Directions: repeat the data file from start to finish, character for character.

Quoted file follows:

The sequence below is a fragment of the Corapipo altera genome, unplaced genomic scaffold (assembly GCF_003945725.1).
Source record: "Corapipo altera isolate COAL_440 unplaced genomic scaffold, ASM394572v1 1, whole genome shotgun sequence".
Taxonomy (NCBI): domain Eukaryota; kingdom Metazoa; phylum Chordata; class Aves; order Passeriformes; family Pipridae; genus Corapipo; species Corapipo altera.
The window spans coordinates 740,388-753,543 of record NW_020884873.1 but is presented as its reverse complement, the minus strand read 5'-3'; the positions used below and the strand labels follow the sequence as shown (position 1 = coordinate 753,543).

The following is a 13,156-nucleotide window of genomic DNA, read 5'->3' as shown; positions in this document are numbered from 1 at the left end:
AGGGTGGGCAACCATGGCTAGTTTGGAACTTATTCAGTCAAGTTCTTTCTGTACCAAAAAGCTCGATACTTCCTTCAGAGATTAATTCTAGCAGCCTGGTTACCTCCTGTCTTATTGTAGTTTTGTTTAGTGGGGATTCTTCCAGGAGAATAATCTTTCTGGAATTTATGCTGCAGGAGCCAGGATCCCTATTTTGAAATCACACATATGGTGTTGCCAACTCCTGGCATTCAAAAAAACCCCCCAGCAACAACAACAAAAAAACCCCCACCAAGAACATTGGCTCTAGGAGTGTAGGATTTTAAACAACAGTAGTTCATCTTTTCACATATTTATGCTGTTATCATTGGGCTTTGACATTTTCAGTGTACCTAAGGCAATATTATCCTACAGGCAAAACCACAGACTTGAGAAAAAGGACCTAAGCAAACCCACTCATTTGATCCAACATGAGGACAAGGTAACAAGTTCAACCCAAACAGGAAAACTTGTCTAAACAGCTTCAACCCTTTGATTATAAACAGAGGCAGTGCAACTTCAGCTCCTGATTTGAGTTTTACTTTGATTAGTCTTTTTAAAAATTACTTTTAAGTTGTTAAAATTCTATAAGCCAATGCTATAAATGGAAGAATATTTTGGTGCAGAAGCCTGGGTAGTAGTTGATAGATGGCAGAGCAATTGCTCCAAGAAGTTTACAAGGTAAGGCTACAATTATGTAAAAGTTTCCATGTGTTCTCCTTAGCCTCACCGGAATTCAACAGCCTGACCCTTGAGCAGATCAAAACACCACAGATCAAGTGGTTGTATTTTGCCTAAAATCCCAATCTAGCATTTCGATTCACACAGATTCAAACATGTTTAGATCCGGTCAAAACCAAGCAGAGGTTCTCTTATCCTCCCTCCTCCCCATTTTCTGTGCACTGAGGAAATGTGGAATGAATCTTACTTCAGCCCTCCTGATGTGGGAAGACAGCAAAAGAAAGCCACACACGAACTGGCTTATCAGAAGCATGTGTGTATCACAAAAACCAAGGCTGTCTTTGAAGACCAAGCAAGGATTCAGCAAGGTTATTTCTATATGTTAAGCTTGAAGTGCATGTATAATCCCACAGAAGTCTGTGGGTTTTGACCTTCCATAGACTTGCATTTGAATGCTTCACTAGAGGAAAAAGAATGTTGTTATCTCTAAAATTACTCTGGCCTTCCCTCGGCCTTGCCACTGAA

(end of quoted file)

The sequence below is a fragment of the Corapipo altera genome, unplaced genomic scaffold (assembly GCF_003945725.1).
Source record: "Corapipo altera isolate COAL_440 unplaced genomic scaffold, ASM394572v1 1, whole genome shotgun sequence".
Taxonomy (NCBI): domain Eukaryota; kingdom Metazoa; phylum Chordata; class Aves; order Passeriformes; family Pipridae; genus Corapipo; species Corapipo altera.
The window spans coordinates 740,388-753,543 of record NW_020884873.1 but is presented as its reverse complement, the minus strand read 5'-3'; the positions used below and the strand labels follow the sequence as shown (position 1 = coordinate 753,543).

The following is a 13,156-nucleotide window of genomic DNA, read 5'->3' as shown; positions in this document are numbered from 1 at the left end:
AGGGTGGGCAACCATGGCTAGTTTGGAACTTATTCAGTCAAGTTCTTTCTGTACCAAAAAGCTCGATACTTCCTTCAGAGATTAATTCTAGCAGCCTGGTTACCTCCTGTCTTATTGTAGTTTTGTTTAGTGGGGATTCTTCCAGGAGAATAATCTTTCTGGAATTTATGCTGCAGGAGCCAGGATCCCTATTTTGAAATCACACATATGGTGTTGCCAACTCCTGGCATTCAAAAAAACCCCCCAGCAACAACAACAAAAAAACCCCCACCAAGAACATTGGCTCTAGGAGTGTAGGATTTTAAACAACAGTAGTTCATCTTTTCACATATTTATGCTGTTATCATTGGGCTTTGACATTTTCAGTGTACCTAAGGCAATATTATCCTACAGGCAAAACCACAGACTTGAGAAAAAGGACCTAAGCAAACCCACTCATTTGATCCAACATGAGGACAAGGTAACAAGTTCAACCCAAACAGGAAAACTTGTCTAAACAGCTTCAACCCTTTGATTATAAACAGAGGCAGTGCAACTTCAGCTCCTGATTTGAGTTTTACTTTGATTAGTCTTTTTAAAAATTACTTTTAAGTTGTTAAAATTCTATAAGCCAATGCTATAAATGGAAGAATATTTTGGTGCAGAAGCCTGGGTAGTAGTTGATAGATGGCAGAGCAATTGCTCCAAGAAGTTTACAAGGTAAGGCTACAATTATGTAAAAGTTTCCATGTGTTCTCCTTAGCCTCACCGGAATTCAACAGCCTGACCCTTGAGCAGATCAAAACACCACAGATCAAGTGGTTGTATTTTGCCTAAAATCCCAATCTAGCATTTCGATTCACACAGATTCAAACATGTTTAGATCCGGTCAAAACCAAGCAGAGGTTCTCTTATCCTCCCTCCTCCCCATTTTCTGTGCACTGAGGAAATGTGGAATGAATCTTACTTCAGCCCTCCTGATGTGGGAAGACAGCAAAAGAAAGCCACACACGAACTGGCTTATCAGAAGCATGTGTGTATCACAAAAACCAAGGCTGTCTTTGAAGACCAAGCAAGGATTCAGCAAGGTTATTTCTATATGTTAAGCTTGAAGTGCATGTATAATCCCACAGAAGTCTGTGGGTTTTGACCTTCCATAGACTTGCATTTGAATGCTTCACTAGAGGAAAAAGAATGTTGTTATCTCTAAAATTACTCTGGCCTTCCCTCGGCCTTGCCACTGAA